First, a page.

Let’s take a look at how they work and the difference between Manual vs PICV systems. Water in a system takes the path of least resistance. Units closest to the pump receive excess water flow whereas units further away from the pump receive insufficient flow. So, the system needs to be balanced to ensure all circuits receive the required flow. When the system is balanced, water flow can be delivered at design requirements to all parts of the circuit, resulting in the required ambient temperature and greater occupant comfort. Unnecessary energy consumption is prevented.
Where manual balancing valves can be installed
Manual balancing valves which are set and then left can be installed within PICV-controlled zones. Each terminal unit within the PICV-controlled zone is fitted with a static balancing valve so that water is distributed proportionally to all terminal units within the zone. They can also be used in the mains off the riser to distribute flow in Chilled Beam or particularly in Radiator systems, where the system is designed with particularly low pump head.
Manual vs PICV systems
The control valve acts like a normal valve. It has a cone which moves up and down to decrease or increase the area available for a fluid to pass through. This is attached to the spindle and the control knob. When we turn the control knob by hand or use an actuator to manoeuvre it remotely, it will force the shaft up or down to open or close the valve. As the valve closes, the amount of fluid flowing decreases. As the valve opens, the volume flow rate increases. So as long as we can maintain the same pressure difference across the valve, we can accurately tell how much water will flow through the valve at a given position. We can lock the maximum flow rate through the valve to balance the system.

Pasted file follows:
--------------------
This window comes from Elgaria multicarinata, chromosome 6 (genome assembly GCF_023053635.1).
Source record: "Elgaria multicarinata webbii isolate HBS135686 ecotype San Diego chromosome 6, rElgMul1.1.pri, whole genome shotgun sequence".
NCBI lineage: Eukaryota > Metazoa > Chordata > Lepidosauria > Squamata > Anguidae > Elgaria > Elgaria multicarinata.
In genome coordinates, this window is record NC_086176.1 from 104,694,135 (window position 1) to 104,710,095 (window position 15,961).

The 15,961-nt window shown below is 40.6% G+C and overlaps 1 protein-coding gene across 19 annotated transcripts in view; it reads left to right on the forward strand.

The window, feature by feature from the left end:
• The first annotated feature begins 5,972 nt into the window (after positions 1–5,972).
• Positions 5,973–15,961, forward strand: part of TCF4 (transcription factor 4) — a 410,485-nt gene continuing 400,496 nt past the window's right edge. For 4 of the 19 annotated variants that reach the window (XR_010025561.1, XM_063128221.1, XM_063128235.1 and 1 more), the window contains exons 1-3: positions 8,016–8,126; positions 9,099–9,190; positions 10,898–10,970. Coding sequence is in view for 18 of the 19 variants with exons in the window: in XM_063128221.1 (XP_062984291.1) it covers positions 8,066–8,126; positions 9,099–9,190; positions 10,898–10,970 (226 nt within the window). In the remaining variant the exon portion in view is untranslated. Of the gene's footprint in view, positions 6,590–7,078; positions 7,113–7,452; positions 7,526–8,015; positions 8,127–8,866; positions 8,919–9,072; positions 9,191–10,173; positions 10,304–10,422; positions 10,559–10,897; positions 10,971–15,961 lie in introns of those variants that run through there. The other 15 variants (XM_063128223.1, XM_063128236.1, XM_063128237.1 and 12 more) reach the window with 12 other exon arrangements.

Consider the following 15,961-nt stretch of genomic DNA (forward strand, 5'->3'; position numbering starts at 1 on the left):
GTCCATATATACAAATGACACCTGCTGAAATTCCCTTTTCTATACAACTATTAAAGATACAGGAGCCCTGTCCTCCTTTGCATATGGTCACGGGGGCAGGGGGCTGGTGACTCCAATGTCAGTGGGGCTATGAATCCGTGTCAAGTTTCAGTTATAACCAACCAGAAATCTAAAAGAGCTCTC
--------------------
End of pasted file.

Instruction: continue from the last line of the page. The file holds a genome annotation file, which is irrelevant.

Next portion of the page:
Why should Pressure Independent Control Valves be Used?
Most hydronic systems these days are designed as variable flow systems to reduce the cost of ownership, utilising pressure independent or electronic control valves. In a hydronic heating or cooling system, pumps boost the pressure and circulate the water. Some cooling and heating systems use variable speed pumps that change the flow rate and therefore the system pressure. There are also control valves which open and close to control the water flow in the heat exchangers. With these varying water pressures, system inefficiencies are embedded. The use of pressure independent control valves maintains constant pressure in the system.
How do pressure independent control valves work?
This PICV uses a small cup, known as a shutter, which rises and falls to compensate for fluctuations in pressure within the system. The shutter sits concentrically within a guide to ensure it slides up and down correctly. A downward force acts on the shutter by use of an internal spring, the spring is held in place by a support frame. Underneath the shutter is a flexible membrane which acts as a physical barrier between the high-pressure inlet and the lower pressure outlet. A small passage connects the cavity on the underside of the membrane to the inlet. This way when water flows through the valve, some of it will flow into this small hole and the pressure of the incoming fluid will force the membrane to move upwards. That pushes the shutter up to maintain the pressure difference across the valve.
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